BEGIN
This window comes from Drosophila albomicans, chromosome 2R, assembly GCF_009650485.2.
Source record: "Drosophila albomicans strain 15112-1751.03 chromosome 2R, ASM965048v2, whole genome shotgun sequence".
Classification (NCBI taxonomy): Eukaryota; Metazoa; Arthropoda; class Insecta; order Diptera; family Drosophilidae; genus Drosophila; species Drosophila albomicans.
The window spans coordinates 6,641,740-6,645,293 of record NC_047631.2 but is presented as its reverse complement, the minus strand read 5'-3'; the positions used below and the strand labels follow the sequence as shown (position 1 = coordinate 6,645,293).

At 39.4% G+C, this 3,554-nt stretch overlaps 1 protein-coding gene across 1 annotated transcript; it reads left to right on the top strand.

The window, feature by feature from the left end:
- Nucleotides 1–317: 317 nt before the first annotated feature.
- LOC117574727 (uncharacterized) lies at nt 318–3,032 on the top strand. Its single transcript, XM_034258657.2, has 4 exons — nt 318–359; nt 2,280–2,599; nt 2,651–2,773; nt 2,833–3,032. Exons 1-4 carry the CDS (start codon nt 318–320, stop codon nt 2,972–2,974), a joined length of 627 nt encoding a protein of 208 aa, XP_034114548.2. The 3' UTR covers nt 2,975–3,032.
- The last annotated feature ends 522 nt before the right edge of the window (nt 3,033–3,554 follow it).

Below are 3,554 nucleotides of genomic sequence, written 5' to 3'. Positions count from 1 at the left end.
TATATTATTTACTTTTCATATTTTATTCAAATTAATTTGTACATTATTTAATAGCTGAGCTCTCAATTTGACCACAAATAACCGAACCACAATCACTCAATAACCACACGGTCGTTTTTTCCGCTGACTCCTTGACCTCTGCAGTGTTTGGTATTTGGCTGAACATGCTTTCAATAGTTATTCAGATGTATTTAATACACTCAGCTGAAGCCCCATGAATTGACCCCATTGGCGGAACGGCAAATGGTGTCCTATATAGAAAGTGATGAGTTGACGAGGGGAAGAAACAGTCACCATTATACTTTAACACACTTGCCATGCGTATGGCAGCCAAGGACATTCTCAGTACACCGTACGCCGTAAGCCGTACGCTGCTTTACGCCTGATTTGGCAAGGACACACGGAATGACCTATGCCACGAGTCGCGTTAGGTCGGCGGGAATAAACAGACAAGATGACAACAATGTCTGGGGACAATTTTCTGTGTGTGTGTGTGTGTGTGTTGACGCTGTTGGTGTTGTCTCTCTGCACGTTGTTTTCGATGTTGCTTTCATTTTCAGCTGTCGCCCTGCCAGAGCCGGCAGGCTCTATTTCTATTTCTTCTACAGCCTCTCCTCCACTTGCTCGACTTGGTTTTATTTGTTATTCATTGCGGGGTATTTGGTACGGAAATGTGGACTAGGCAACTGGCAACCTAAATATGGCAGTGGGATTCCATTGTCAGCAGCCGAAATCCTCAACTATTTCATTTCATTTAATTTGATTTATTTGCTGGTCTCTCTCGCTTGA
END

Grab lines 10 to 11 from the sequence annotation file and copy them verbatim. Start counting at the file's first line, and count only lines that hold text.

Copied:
Below are 3,554 nucleotides of genomic sequence, written 5' to 3'. Positions count from 1 at the left end.
TATATTATTTACTTTTCATATTTTATTCAAATTAATTTGTACATTATTTAATAGCTGAGCTCTCAATTTGACCACAAATAACCGAACCACAATCACTCAATAACCACACGGTCGTTTTTTCCGCTGACTCCTTGACCTCTGCAGTGTTTGGTATTTGGCTGAACATGCTTTCAATAGTTATTCAGATGTATTTAATACACTCAGCTGAAGCCCCATGAATTGACCCCATTGGCGGAACGGCAAATGGTGTCCTATATAGAAAGTGATGAGTTGACGAGGGGAAGAAACAGTCACCATTATACTTTAACACACTTGCCATGCGTATGGCAGCCAAGGACATTCTCAGTACACCGTACGCCGTAAGCCGTACGCTGCTTTACGCCTGATTTGGCAAGGACACACGGAATGACCTATGCCACGAGTCGCGTTAGGTCGGCGGGAATAAACAGACAAGATGACAACAATGTCTGGGGACAATTTTCTGTGTGTGTGTGTGTGTGTGTTGACGCTGTTGGTGTTGTCTCTCTGCACGTTGTTTTCGATGTTGCTTTCATTTTCAGCTGTCGCCCTGCCAGAGCCGGCAGGCTCTATTTCTATTTCTTCTACAGCCTCTCCTCCACTTGCTCGACTTGGTTTTATTTGTTATTCATTGCGGGGTATTTGGTACGGAAATGTGGACTAGGCAACTGGCAACCTAAATATGGCAGTGGGATTCCATTGTCAGCAGCCGAAATCCTCAACTATTTCATTTCATTTAATTTGATTTATTTGCTGGTCTCTCTCGCTTGA